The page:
This past week, the Chicago Tribune unveiled a redesigned version with more content. According to Robert Feder’s blog, the subscribers will be charged more, but it currently doesn’t cost more to buy it from the newsstands. With this, the Tribune also unveiled a redesigned website that manages to seem cleaner, despite having numerous submenus, and a mobile app that is easier to navigate and matches the design of the website.
The new design features a redesigned nameplate with etchings of Chicago and Chicago landmarks, a new typeface for the stories, a new section on Thursdays for dining, and other additional pages of coverage. My only caveat with the redesign is that there seems to be an inconsistency with the typeface for the headlines, which was something I noticed when looking very closely at the paper.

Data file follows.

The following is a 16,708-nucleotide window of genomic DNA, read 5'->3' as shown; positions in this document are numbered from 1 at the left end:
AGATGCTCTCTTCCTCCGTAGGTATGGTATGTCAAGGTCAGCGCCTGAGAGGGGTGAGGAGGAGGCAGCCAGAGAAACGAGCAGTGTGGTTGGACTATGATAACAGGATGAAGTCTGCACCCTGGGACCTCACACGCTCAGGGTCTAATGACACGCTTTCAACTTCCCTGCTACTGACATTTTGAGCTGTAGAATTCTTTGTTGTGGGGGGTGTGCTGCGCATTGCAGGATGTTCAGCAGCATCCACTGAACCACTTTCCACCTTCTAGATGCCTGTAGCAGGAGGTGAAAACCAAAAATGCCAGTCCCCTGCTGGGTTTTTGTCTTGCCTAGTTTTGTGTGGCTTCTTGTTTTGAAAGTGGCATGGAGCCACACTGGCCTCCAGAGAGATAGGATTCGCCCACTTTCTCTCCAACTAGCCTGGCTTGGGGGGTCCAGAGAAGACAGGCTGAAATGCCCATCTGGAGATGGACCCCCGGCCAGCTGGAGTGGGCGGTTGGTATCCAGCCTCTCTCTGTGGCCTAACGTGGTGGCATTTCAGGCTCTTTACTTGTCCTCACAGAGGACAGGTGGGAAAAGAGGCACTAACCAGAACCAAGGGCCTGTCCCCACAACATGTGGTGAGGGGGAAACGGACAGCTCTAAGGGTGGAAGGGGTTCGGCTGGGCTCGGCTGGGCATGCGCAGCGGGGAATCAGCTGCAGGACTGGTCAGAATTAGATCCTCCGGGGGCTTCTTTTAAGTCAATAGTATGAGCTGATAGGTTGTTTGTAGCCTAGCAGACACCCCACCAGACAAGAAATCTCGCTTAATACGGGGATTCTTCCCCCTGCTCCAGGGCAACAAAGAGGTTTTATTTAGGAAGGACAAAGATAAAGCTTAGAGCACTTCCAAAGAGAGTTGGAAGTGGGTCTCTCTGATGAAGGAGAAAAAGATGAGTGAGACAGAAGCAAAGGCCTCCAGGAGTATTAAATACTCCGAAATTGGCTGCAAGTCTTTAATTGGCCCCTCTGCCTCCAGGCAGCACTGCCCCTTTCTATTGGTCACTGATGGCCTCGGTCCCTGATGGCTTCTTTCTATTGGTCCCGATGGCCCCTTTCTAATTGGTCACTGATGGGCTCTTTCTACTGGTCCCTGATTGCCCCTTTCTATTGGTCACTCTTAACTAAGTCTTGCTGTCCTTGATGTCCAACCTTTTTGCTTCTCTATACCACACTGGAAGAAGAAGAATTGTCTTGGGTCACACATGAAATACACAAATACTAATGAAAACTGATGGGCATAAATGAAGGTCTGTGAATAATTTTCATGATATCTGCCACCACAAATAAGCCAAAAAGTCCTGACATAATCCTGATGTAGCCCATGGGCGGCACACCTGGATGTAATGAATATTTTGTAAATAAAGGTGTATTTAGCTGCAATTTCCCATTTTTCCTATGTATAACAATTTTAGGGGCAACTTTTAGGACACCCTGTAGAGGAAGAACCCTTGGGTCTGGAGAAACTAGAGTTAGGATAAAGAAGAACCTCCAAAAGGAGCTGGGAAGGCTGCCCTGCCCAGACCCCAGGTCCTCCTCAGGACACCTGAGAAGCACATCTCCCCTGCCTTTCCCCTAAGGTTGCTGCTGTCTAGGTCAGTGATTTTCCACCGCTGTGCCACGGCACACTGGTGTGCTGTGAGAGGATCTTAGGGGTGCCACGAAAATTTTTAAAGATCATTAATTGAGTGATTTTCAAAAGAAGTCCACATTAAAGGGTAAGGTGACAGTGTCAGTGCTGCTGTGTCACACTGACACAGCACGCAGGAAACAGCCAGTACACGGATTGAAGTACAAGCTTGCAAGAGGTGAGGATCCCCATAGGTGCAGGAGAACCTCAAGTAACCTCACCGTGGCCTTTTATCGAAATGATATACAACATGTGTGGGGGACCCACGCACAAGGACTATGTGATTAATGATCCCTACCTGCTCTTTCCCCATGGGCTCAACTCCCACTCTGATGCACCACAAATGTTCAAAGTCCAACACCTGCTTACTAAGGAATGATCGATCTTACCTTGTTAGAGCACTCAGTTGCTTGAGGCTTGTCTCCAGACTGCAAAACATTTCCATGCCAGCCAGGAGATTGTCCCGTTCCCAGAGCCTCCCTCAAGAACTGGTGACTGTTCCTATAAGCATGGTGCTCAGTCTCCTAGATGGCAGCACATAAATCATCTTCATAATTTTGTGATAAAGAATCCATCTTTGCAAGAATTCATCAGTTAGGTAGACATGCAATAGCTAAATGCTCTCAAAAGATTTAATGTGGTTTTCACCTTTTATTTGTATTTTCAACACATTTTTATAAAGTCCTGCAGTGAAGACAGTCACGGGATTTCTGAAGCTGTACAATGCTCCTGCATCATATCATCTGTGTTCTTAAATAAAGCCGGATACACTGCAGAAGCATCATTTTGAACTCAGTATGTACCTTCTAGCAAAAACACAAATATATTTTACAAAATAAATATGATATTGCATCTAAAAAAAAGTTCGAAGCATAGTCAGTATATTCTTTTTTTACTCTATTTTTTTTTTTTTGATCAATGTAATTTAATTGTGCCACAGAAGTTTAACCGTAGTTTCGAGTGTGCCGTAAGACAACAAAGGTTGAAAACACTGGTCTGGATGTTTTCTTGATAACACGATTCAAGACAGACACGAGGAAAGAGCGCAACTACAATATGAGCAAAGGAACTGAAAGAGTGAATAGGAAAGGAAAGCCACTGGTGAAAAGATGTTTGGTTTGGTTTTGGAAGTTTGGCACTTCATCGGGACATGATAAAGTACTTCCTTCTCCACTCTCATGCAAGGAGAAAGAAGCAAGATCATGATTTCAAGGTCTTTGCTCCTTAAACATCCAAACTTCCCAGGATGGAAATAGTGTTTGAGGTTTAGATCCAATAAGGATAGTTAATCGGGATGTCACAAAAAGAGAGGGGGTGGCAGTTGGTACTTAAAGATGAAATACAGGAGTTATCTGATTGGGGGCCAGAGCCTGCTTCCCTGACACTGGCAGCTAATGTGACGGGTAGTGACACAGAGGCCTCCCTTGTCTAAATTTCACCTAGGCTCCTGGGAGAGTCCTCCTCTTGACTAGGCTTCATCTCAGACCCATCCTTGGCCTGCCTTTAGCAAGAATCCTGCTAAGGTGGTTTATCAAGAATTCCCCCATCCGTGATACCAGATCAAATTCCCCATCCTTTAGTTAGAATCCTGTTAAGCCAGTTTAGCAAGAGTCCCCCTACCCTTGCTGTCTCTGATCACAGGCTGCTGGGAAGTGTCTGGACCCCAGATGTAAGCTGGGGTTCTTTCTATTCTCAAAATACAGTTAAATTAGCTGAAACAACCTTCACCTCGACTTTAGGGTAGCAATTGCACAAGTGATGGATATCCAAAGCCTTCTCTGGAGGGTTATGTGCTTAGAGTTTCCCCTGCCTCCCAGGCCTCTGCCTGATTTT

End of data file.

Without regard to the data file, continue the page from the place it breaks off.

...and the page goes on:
My main question about the new-and-improved Tribune is why they decided to do this. Was this to attract readers they might have lost? Was this done to attract a younger generation of readers? It’s possible that the people that are younger—my generation, the target audience for RedEye—will either be interested in reading a newspaper like the Tribune, stick to RedEye, or not even read a newspaper. I didn’t pick up a copy of the Tribune on Friday because of the enhancements; I already read the Tribune. I would be curious to see how the circulation numbers change after this, especially in a 20-35-year-old demographic.
Ultimately, the changed Tribune looks nice and I like the fact that they’ve added more articles. From a video on the TribNation blog, it seems as though this was done after receiving input from current readers. While it’s important to maintain a strong readership, I would think that newspapers should be trying to attract more readers.